One would have expected the North, when they got back power, to reverse the unitary government structure of Nigeria; they did not. Instead, under subsequent military and civilian administrations since those 50 years, North-dominated governments have frowned at, and even resisted, any suggestions of restructuring Nigeria back into regions. 
Another striking lesson of Aguiyi-Ironsi’s assassination, 50 years ago, is that it was planned and executed by people who were suffering from an inferiority complex and an identity crisis. TY Danjuma and his Middle Belt kinsmen who, with such people like Murtala Muhammed who suffered from identity complex were working hard to prove their ‘Northerness’ by executing what they saw as a revenge killing against Igbo military men and thousands of civilians who lived outside Igboland. For, the waves of pogrom against Igbos in the North in 1966 were mostly masterminded and executed by the Middle Belt soldiers, who incidentally, were also Christians, just as the Igbos. It was they who also predominantly fought Biafra. That was why the biggest massacres of Ndigbo in 1966 was carried out in Middle Belt cities – Jos, Bukuru, Kafanchan, Makurdi, etc.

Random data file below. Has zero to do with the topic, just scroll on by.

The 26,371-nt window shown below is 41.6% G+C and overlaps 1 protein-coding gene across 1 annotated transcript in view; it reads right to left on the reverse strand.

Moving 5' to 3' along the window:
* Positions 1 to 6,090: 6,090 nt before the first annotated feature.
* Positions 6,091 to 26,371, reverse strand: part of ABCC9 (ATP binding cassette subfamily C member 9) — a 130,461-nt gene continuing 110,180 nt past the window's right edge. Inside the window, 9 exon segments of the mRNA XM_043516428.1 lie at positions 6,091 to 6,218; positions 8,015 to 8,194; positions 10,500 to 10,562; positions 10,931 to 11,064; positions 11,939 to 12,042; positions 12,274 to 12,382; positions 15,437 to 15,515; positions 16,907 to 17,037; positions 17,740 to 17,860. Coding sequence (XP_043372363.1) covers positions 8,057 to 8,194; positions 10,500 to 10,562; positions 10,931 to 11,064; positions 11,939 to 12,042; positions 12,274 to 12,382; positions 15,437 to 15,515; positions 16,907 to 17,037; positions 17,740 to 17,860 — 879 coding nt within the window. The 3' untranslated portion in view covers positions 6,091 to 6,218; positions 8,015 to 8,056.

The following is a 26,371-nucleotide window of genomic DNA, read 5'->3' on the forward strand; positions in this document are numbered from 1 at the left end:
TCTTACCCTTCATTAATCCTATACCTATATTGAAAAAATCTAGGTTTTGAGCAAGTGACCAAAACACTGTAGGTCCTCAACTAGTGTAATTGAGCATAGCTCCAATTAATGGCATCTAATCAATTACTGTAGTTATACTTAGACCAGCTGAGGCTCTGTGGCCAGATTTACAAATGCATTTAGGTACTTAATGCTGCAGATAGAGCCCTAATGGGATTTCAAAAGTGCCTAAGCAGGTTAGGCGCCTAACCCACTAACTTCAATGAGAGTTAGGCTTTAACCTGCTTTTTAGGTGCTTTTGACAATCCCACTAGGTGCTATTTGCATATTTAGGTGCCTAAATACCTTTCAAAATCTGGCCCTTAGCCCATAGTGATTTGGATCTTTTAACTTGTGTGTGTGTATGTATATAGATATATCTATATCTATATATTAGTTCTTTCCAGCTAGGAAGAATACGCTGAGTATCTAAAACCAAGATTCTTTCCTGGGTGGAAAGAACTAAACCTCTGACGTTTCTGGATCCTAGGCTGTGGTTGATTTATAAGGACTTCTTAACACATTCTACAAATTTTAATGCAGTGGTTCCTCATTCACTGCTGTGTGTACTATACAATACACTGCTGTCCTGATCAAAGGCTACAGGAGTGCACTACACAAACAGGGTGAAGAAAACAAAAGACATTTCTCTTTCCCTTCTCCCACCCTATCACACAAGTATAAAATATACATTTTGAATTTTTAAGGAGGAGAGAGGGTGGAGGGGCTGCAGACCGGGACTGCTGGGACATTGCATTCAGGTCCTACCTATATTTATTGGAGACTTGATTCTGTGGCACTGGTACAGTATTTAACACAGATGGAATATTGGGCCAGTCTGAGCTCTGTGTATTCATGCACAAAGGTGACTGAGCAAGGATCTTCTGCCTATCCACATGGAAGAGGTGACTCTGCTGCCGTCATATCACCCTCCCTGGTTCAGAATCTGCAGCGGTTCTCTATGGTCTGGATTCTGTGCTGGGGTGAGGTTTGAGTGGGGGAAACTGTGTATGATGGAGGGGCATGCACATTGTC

General JTU Aguiyi-Ironsi has been dead for 50 years now. Those he left behind, as well as the descendants and relatives of those many Igbo people who were killed in tow, have also moved on. Ironsi’s first son, Ambassador Tom, who, at only 12 years old, was with his father at Ibadan when Danjuma and his team came to arrest and kill him, and his siblings have also moved on. Tom has been a diplomat – an ambassador- as well as a minister of defence, just like Danjuma, had been. Ironically, Danjuma cannot be said to have fared as well. 
In spite of having performed what he might have seen as the greatest duty for the North, he is struggling to be accepted as a Northern leader. He is not taken as a force in Kaduna circles, but rather manages better in Lagos business circles. He should have understood that real Muslims do not engage in revenge, as their submission to the will of Allah makes revenge killing appear as if one is questioning the wisdom of the Almighty Allah, without whose permission or knowledge, nothing would ever happen.
This Friday, we will congregate at his modest family home in Umuahia, as we have done these several years, in a solemn celebration of a requiem remembrance Mass, to pray for the continued repose of the soul of the great soldier and the hero, and of Colonel Adekunle Fajuyi, his host and the governor of Western Nigeria, who offered to die by his side, in the hands of the coupists of July 29, 1966.
*Uche Ezechukwu is the Chairman of the Editorial Board of The Authority, a national newspaper published in Abuja (
* Originally published on